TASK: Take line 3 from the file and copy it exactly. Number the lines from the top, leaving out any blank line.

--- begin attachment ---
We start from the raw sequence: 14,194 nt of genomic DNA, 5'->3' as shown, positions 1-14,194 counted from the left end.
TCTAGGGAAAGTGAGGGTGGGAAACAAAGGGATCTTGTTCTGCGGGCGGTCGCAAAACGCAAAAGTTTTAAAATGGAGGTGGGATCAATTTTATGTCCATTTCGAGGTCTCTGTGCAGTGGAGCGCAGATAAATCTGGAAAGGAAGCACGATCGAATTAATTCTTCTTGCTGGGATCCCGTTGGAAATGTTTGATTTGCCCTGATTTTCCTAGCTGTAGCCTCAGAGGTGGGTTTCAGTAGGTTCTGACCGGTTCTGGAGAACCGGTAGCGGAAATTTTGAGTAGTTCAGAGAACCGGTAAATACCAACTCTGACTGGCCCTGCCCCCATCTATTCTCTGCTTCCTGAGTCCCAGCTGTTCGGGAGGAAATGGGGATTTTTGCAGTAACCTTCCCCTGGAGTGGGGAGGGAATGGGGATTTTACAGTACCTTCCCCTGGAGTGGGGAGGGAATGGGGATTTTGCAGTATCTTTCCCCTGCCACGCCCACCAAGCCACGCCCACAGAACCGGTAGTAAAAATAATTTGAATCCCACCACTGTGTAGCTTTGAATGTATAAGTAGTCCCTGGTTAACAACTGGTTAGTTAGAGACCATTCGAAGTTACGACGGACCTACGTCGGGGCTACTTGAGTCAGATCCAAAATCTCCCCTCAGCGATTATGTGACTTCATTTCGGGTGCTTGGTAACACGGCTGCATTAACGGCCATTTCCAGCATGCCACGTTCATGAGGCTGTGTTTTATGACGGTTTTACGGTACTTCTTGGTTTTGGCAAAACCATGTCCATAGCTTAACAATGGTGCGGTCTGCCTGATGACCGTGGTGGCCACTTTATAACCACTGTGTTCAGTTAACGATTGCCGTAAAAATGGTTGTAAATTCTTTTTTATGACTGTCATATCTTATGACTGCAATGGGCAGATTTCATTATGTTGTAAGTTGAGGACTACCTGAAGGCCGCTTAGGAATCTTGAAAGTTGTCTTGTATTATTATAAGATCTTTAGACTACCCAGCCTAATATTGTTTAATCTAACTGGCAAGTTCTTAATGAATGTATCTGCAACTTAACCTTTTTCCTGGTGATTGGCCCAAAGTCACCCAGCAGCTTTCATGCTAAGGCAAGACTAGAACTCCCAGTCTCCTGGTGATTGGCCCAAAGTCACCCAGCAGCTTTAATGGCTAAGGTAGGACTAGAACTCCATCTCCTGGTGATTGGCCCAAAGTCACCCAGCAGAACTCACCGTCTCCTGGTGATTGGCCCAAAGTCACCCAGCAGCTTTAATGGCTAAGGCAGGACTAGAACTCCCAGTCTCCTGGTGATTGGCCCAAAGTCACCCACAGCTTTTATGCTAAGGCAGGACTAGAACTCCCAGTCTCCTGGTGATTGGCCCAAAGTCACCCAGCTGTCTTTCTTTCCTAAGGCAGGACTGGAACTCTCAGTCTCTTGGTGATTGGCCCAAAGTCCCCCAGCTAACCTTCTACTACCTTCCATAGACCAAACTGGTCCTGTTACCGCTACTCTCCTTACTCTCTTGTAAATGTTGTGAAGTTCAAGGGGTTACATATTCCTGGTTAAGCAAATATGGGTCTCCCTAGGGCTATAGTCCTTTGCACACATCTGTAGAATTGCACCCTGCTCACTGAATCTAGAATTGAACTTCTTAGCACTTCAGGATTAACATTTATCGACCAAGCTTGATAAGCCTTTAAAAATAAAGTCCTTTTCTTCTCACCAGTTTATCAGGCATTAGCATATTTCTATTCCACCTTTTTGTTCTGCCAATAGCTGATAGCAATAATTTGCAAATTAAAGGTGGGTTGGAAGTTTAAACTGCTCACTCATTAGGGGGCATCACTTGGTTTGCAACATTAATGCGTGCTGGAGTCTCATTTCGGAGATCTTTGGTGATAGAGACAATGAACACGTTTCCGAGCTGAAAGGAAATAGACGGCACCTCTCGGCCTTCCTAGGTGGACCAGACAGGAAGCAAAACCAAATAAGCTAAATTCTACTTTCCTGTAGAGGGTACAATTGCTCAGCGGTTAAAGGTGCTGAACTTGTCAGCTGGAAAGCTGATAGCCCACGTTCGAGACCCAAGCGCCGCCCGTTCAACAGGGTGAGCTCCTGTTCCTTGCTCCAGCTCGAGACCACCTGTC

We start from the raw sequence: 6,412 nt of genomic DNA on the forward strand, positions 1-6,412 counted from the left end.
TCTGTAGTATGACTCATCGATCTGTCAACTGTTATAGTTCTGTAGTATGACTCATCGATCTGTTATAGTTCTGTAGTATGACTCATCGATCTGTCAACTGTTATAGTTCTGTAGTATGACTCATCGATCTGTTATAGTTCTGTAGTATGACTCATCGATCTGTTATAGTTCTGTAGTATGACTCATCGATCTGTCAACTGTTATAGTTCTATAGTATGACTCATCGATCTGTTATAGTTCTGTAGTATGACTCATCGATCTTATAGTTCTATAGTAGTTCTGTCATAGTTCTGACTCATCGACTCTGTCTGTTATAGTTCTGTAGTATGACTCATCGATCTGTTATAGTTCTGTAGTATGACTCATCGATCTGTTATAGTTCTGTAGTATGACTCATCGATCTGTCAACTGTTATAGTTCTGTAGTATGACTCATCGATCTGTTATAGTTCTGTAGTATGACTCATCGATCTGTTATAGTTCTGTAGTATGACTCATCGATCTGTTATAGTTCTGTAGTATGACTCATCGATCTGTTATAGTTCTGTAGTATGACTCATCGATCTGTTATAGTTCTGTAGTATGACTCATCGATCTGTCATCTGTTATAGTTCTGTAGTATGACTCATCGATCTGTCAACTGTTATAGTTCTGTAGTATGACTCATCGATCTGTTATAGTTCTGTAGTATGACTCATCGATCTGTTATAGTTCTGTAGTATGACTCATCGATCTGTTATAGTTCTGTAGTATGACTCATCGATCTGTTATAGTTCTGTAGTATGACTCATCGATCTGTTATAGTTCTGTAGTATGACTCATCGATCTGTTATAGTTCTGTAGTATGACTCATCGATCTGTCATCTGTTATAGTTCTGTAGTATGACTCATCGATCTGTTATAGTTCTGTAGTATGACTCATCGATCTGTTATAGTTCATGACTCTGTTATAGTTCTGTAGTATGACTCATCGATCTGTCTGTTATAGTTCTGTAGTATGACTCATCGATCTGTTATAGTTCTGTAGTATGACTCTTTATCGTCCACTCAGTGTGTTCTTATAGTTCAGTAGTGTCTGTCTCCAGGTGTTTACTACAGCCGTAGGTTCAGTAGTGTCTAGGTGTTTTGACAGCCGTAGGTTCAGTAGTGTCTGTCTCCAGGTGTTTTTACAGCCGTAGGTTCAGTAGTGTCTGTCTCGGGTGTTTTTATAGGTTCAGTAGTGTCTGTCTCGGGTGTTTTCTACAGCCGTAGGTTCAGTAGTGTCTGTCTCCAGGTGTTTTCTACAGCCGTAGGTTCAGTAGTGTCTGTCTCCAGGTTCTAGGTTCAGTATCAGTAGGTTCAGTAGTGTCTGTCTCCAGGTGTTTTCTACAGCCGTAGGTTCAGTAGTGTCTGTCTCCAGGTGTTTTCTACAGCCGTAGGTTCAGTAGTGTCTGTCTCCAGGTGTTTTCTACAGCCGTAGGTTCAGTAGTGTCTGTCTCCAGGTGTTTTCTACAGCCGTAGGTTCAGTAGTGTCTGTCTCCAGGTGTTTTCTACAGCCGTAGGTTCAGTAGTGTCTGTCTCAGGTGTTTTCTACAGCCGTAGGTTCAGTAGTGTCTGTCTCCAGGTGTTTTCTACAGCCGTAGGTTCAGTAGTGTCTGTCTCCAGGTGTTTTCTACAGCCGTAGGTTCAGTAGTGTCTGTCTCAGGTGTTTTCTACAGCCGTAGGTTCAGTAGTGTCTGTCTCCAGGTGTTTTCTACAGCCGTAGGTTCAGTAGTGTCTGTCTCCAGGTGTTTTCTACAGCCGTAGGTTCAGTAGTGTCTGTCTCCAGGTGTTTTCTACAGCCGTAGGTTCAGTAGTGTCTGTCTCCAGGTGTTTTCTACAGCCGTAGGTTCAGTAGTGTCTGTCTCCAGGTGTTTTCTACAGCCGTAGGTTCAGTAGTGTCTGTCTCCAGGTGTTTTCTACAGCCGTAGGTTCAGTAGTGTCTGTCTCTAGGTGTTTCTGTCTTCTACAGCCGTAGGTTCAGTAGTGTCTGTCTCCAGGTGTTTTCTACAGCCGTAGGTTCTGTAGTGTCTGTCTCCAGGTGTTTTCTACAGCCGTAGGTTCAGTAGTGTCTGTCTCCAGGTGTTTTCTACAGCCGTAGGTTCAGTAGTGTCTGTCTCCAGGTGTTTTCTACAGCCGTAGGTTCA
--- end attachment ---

We start from the raw sequence: 6,412 nt of genomic DNA on the forward strand, positions 1-6,412 counted from the left end.